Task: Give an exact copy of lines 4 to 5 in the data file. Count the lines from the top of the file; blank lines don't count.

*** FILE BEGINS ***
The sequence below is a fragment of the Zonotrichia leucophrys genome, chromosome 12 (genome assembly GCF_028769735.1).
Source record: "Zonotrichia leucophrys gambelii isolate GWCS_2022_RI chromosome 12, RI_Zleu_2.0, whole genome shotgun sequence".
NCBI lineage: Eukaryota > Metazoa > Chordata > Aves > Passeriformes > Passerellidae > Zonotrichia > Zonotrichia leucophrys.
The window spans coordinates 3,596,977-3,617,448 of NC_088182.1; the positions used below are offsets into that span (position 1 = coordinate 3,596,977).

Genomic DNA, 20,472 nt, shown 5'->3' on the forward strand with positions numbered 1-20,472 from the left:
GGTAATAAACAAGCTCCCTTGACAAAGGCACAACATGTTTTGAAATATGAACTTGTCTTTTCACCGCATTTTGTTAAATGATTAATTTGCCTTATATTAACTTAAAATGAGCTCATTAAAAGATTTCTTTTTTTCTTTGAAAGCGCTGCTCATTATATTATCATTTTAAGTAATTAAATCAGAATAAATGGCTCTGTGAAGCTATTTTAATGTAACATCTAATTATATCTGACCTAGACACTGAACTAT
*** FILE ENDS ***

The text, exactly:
The window spans coordinates 3,596,977-3,617,448 of NC_088182.1; the positions used below are offsets into that span (position 1 = coordinate 3,596,977).

Genomic DNA, 20,472 nt, shown 5'->3' on the forward strand with positions numbered 1-20,472 from the left: